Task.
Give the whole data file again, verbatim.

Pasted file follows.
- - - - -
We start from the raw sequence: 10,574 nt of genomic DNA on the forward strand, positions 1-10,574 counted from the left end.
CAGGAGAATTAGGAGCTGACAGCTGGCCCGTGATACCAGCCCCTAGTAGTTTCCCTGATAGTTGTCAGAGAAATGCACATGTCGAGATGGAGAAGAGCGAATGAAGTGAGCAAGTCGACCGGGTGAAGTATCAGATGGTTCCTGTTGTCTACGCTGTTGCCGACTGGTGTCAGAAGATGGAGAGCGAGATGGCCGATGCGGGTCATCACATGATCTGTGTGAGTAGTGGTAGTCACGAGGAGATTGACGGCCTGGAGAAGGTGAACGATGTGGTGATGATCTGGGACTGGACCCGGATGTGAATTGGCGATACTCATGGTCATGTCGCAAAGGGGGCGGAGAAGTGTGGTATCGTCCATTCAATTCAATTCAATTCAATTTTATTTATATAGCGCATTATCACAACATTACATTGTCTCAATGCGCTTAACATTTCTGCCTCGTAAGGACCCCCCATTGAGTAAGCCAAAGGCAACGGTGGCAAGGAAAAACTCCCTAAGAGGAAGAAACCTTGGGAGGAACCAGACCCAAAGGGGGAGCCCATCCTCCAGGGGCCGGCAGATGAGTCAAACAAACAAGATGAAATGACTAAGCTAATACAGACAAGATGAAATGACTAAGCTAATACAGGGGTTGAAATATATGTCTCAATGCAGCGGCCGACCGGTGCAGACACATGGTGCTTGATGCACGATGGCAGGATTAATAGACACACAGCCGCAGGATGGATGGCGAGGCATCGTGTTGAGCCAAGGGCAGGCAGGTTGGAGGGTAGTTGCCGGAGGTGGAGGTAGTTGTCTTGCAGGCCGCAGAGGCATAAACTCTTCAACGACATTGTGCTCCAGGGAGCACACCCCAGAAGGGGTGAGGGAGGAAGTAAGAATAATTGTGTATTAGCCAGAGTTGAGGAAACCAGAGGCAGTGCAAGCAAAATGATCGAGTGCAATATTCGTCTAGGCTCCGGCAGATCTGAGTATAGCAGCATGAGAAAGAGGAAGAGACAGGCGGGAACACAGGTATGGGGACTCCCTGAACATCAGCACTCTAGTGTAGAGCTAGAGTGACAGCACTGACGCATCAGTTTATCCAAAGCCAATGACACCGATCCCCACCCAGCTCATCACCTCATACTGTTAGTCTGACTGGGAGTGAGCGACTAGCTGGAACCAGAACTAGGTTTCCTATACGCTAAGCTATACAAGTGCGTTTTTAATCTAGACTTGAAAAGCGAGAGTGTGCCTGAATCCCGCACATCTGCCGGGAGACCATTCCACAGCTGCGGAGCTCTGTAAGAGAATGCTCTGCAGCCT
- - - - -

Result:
We start from the raw sequence: 10,574 nt of genomic DNA on the forward strand, positions 1-10,574 counted from the left end.
CAGGAGAATTAGGAGCTGACAGCTGGCCCGTGATACCAGCCCCTAGTAGTTTCCCTGATAGTTGTCAGAGAAATGCACATGTCGAGATGGAGAAGAGCGAATGAAGTGAGCAAGTCGACCGGGTGAAGTATCAGATGGTTCCTGTTGTCTACGCTGTTGCCGACTGGTGTCAGAAGATGGAGAGCGAGATGGCCGATGCGGGTCATCACATGATCTGTGTGAGTAGTGGTAGTCACGAGGAGATTGACGGCCTGGAGAAGGTGAACGATGTGGTGATGATCTGGGACTGGACCCGGATGTGAATTGGCGATACTCATGGTCATGTCGCAAAGGGGGCGGAGAAGTGTGGTATCGTCCATTCAATTCAATTCAATTCAATTTTATTTATATAGCGCATTATCACAACATTACATTGTCTCAATGCGCTTAACATTTCTGCCTCGTAAGGACCCCCCATTGAGTAAGCCAAAGGCAACGGTGGCAAGGAAAAACTCCCTAAGAGGAAGAAACCTTGGGAGGAACCAGACCCAAAGGGGGAGCCCATCCTCCAGGGGCCGGCAGATGAGTCAAACAAACAAGATGAAATGACTAAGCTAATACAGACAAGATGAAATGACTAAGCTAATACAGGGGTTGAAATATATGTCTCAATGCAGCGGCCGACCGGTGCAGACACATGGTGCTTGATGCACGATGGCAGGATTAATAGACACACAGCCGCAGGATGGATGGCGAGGCATCGTGTTGAGCCAAGGGCAGGCAGGTTGGAGGGTAGTTGCCGGAGGTGGAGGTAGTTGTCTTGCAGGCCGCAGAGGCATAAACTCTTCAACGACATTGTGCTCCAGGGAGCACACCCCAGAAGGGGTGAGGGAGGAAGTAAGAATAATTGTGTATTAGCCAGAGTTGAGGAAACCAGAGGCAGTGCAAGCAAAATGATCGAGTGCAATATTCGTCTAGGCTCCGGCAGATCTGAGTATAGCAGCATGAGAAAGAGGAAGAGACAGGCGGGAACACAGGTATGGGGACTCCCTGAACATCAGCACTCTAGTGTAGAGCTAGAGTGACAGCACTGACGCATCAGTTTATCCAAAGCCAATGACACCGATCCCCACCCAGCTCATCACCTCATACTGTTAGTCTGACTGGGAGTGAGCGACTAGCTGGAACCAGAACTAGGTTTCCTATACGCTAAGCTATACAAGTGCGTTTTTAATCTAGACTTGAAAAGCGAGAGTGTGCCTGAATCCCGCACATCTGCCGGGAGACCATTCCACAGCTGCGGAGCTCTGTAAGAGAATGCTCTGCAGCCT